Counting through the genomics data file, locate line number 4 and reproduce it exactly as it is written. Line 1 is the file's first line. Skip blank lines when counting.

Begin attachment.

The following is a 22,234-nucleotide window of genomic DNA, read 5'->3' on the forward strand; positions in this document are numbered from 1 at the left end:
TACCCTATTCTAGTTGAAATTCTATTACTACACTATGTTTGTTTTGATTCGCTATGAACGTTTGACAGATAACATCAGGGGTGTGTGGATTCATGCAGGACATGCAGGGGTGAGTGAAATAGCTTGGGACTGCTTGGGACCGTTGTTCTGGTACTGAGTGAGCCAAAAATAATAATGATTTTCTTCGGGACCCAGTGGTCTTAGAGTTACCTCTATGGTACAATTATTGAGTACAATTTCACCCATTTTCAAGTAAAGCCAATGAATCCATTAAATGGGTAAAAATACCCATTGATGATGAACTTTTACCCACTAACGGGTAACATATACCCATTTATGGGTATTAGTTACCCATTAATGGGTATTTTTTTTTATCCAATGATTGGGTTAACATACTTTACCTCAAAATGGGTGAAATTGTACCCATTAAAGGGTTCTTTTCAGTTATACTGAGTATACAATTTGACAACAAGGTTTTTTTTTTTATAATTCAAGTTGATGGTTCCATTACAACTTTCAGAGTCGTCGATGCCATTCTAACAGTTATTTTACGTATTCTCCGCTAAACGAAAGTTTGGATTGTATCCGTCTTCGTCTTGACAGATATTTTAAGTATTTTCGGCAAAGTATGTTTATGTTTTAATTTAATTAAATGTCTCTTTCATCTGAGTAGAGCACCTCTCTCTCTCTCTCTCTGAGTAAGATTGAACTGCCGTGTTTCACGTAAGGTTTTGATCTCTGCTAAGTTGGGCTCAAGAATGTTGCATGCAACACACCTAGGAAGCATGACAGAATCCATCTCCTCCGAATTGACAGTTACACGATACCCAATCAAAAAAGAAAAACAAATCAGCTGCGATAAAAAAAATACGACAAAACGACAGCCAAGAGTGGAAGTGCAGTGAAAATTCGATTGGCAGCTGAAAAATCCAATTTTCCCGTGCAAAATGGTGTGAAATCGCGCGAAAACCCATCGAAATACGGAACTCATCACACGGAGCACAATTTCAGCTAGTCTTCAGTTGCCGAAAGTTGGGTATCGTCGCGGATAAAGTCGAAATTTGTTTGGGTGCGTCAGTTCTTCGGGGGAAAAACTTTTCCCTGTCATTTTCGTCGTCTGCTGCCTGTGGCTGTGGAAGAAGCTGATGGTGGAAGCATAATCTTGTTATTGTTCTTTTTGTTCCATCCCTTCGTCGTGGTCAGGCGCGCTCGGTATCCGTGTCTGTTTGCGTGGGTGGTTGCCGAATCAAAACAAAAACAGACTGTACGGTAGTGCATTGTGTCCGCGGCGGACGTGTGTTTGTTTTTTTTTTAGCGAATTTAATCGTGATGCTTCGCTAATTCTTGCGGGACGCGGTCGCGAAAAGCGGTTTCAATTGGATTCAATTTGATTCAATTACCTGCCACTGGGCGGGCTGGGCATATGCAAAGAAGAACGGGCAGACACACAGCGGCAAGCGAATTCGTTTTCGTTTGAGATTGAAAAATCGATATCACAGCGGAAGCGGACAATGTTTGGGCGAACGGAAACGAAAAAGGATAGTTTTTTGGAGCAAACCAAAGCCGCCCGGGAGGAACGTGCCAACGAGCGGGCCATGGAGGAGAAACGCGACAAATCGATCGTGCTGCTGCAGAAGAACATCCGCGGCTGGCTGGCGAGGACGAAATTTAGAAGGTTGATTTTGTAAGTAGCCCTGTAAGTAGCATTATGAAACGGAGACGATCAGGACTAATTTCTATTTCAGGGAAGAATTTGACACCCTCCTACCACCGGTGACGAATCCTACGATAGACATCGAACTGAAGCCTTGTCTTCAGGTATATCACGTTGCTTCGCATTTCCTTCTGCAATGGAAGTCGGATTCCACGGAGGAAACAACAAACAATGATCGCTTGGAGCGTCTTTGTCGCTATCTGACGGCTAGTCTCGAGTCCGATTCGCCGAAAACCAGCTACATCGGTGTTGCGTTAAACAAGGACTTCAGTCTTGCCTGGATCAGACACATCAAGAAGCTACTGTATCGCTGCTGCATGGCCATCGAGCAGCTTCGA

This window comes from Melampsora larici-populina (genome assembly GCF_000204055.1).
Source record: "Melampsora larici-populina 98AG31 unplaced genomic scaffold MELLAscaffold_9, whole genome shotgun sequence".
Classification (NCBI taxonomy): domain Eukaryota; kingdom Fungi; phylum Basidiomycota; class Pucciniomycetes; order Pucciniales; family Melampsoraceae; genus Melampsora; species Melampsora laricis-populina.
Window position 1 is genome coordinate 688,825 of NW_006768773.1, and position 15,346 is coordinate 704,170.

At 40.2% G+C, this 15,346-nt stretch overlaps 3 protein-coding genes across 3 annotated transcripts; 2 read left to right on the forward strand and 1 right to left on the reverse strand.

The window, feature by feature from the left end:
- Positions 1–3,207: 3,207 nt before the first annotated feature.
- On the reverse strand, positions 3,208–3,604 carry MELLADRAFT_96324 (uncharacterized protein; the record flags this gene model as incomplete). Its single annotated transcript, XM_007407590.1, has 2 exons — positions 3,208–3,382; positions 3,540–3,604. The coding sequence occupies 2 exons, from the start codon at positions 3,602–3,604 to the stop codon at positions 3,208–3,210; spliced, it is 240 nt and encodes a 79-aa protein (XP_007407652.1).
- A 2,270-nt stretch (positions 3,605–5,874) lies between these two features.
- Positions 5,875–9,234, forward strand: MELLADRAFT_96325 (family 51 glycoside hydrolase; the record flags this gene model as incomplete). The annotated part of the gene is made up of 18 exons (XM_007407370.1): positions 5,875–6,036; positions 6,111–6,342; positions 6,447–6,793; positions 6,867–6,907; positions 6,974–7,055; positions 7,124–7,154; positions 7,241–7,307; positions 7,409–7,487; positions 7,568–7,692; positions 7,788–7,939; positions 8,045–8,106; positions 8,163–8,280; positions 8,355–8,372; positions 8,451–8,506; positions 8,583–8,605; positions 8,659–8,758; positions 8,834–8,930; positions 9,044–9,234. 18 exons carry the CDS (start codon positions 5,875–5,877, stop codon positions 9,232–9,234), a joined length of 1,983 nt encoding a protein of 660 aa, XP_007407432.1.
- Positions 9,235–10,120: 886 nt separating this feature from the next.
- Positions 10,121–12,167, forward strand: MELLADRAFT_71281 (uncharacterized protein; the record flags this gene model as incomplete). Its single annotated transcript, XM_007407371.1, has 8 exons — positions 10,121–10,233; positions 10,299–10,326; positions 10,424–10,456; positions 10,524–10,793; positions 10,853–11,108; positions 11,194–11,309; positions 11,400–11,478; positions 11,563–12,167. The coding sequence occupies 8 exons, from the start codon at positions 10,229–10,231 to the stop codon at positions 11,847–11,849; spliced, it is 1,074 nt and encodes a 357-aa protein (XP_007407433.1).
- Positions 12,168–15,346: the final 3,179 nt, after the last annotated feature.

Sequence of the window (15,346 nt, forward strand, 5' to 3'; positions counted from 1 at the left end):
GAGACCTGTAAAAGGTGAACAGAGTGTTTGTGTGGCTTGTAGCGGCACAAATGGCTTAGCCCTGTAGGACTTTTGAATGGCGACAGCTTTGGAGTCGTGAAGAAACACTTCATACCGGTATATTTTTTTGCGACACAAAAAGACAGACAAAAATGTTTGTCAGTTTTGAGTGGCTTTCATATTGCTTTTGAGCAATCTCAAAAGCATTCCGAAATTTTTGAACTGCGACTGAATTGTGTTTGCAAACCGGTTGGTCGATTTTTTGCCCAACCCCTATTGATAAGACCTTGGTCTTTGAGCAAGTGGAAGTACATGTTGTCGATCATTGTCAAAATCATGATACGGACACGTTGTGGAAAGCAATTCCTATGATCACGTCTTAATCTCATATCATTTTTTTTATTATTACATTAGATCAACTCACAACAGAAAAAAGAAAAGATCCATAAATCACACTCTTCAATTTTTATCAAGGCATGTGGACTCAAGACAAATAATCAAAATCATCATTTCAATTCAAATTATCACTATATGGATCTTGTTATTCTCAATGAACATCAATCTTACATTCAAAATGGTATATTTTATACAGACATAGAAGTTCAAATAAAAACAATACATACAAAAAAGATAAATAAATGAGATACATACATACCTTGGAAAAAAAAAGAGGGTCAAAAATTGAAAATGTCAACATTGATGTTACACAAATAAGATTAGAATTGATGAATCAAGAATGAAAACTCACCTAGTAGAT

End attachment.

Source record: "Melampsora larici-populina 98AG31 unplaced genomic scaffold MELLAscaffold_9, whole genome shotgun sequence".